A good traveler has no fixed plans, and is not intent on arriving.
Yes that’s me being a white person living in Far East Asia quoting Lao Tzu, I realize it’s cliché. But, this post is really just about living. Having no fixed plans for the future but going through the day to day, not as a grind, but enjoying it thoroughly, as we should. I caught myself a few times earlier in the semester trying to wish my week away, one class at a time. Since Nic died I have been very conscious about wishing my time away, and though I may look at the clock every five minutes when I have my bratty sixth graders at the end of the day, I by no means want to waste a second of it. And maybe it’s the holiday season which seems to make the atmosphere glow and everyone seem brighter, (because of commercialized induced nostalgia and sentimentalism), but I do feel in lighter spirits, even half a world away from the western holiday season.
At one point at work this week I felt like I was in Santa’s workshop. Boxes and Boxes of christmas decorations were brought out from storage, the little uncles bustled about, and the school was transformed.
Along with decoration we have been preparing for the Christmas party this coming Saturday. We dressed as bad guys, made a hostage video of a kidnapped Santa. The only way the students can get us to release him is to sing Christmas songs until they change our rotten Christmas Spirit. I can’t wait to see how the actual video turns out, we have taken more takes than necessary (none of them good, but all hilarious) and there is more planning all week.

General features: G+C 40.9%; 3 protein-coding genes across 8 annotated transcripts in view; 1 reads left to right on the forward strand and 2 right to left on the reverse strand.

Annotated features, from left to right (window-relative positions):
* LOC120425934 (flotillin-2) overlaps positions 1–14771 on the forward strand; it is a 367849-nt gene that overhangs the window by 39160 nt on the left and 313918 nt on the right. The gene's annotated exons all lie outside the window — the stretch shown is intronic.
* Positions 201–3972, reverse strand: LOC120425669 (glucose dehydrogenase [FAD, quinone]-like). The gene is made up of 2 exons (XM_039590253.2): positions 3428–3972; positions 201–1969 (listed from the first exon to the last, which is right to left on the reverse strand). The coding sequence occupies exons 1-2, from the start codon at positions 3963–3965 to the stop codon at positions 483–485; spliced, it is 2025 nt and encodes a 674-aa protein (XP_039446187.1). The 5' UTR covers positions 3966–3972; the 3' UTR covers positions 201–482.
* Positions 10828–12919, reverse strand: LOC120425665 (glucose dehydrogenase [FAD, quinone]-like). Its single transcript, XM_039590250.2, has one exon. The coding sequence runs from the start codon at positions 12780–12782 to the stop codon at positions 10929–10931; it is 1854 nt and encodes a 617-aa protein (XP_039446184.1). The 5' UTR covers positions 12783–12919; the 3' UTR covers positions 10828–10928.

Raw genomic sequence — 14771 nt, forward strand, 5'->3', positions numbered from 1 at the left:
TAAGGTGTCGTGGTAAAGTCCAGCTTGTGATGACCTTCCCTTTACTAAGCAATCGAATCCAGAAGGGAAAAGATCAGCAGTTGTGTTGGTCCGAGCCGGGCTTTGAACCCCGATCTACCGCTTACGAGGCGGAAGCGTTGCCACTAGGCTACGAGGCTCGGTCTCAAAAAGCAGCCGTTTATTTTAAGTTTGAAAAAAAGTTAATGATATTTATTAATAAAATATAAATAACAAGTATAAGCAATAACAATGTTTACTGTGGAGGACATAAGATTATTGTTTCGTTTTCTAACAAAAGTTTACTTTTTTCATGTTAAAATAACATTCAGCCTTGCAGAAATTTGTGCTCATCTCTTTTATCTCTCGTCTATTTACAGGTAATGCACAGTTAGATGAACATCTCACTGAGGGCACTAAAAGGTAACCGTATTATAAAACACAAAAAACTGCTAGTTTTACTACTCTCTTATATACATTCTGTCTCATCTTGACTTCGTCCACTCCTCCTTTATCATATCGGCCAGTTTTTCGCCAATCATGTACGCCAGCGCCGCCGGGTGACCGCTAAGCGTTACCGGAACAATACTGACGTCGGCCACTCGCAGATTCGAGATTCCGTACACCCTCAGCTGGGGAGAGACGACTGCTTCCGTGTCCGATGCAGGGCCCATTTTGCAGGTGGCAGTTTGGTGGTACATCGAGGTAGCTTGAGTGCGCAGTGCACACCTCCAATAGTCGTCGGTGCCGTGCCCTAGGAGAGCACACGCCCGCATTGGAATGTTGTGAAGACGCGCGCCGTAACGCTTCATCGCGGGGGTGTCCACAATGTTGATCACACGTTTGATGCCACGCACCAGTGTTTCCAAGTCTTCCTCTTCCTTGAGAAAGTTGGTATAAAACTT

So for the just simply living part, aside from Christmas party planning, this week wasn’t anything particularly out of the ordinary. I took advantage of the decent whether and started an outdoor garden on my patio, started a little sprout farm in my kitchen, and found a new hiking trail in Nankan before work one morning and escaped the busy city for a bit.
This weekend the Dark Art exhibit that opened in Taipei’s 1914 Creative Park. The Creative Park is a collection of cafe’s, restaurants, an independent movie theater, and copious amounts of warehouse space that is rented out to traveling exhibits. Inside one was an art market where artists from all over Taipei came to sell their own goods. It was everything from wax candles, Hakka woodworks, to bow ties that were hand sewn from watercolor paintings, tres chic.
The Dark Art exhibit is a collection of interactive 3D glow in the dark art. It was awesome! Take a look for yourself;
Need I say more?